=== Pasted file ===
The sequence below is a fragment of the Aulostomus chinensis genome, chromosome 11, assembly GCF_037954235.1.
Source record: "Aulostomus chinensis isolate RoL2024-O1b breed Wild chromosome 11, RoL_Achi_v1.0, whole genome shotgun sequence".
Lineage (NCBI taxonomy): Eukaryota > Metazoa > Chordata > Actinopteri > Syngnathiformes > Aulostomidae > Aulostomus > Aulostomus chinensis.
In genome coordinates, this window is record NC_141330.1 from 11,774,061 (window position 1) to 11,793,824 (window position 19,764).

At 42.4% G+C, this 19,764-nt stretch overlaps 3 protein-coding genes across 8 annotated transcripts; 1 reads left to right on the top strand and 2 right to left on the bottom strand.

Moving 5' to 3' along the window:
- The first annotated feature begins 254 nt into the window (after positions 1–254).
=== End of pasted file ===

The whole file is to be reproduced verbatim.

The sequence below is a fragment of the Aulostomus chinensis genome, chromosome 11, assembly GCF_037954235.1.
Source record: "Aulostomus chinensis isolate RoL2024-O1b breed Wild chromosome 11, RoL_Achi_v1.0, whole genome shotgun sequence".
Lineage (NCBI taxonomy): Eukaryota > Metazoa > Chordata > Actinopteri > Syngnathiformes > Aulostomidae > Aulostomus > Aulostomus chinensis.
In genome coordinates, this window is record NC_141330.1 from 11,774,061 (window position 1) to 11,793,824 (window position 19,764).

At 42.4% G+C, this 19,764-nt stretch overlaps 3 protein-coding genes across 8 annotated transcripts; 1 reads left to right on the top strand and 2 right to left on the bottom strand.

Moving 5' to 3' along the window:
- The first annotated feature begins 254 nt into the window (after positions 1–254).